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These kinds of ads were especially fashionable among lonely soldiers during World War I.
1960s: Counterculture and Computer Love Removed from the context of wartime, old stigmas crept back in.
(Farmers Only continues the legacy to find "where all the country girls are" today.) Some very pragmatic examples of early 20th century personals: HOUSEKEEPER: 18 to 30 years of age, wanted by widower, 40.
Have prominent position with the rail company, have 75-acre ranch also house in town; object matrimony if suited; have boy 13 years old, would not object to housekeeper having child. Young woman, reared in luxury, having lost everything and earned her living for the past eight years, is tired of teaching and wishes a home: would like to meet a well-to-do businessman who would appreciate refinement and affection in a wife. If only these two had found each other's personals then.....
She convinced the editor of the Manchester Weekly Journal to place a small ad stating she was "seeking someone nice to spend her life with." (It's radical, I know.....) A man responded to Helen, but it was not the man she was hoping for.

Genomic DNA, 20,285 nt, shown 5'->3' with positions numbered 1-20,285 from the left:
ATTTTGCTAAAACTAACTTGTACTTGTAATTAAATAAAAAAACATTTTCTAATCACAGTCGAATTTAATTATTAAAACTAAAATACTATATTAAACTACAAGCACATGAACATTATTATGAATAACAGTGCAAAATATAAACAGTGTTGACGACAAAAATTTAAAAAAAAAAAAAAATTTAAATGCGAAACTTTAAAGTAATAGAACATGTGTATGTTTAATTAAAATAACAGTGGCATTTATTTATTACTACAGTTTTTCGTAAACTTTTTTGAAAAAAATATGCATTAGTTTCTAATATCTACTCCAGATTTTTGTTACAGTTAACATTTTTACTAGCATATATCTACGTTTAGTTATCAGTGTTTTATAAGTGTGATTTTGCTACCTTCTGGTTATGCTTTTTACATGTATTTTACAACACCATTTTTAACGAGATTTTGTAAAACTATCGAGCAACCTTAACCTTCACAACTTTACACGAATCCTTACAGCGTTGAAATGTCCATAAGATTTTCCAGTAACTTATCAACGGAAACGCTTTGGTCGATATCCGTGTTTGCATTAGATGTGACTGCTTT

It was the mayor, who had her Women asking for what they want -- clearly delusional to 18th century dudes.
Before the Internet, there were personal ads, and before that, lonely shepherds carved detailed works of art into tree bark to communicate their longing for human contact.
During this time, gathering sites for gay men known as Molly Houses were subject to regular raids by law enforcement. 1727: Women Get Smacked Down for Expressing Personal Desire In 1727, Englishwoman Helen Morrison became the first woman to place an ad in a Lonely Hearts column.
Phishing, fake profiles, and ads for escorts continue this tradition today.
Early 1900s: The Lonely Rural Farmers, Ranchers and Shepherds Around the turn of the last century, personal ads enjoyed a renaissance of popularity, especially in the Western US with low populations and the harsh realities of rural life without a partner.
Hardly a week goes by without another new think piece about online dating either revolutionizing society or completely ruining our ability to have real relationships.
But these hyperbolic pronouncements miss a deeper fact: At its core, "online dating" isn't something we just started doing 5, 10 or even 20 years ago.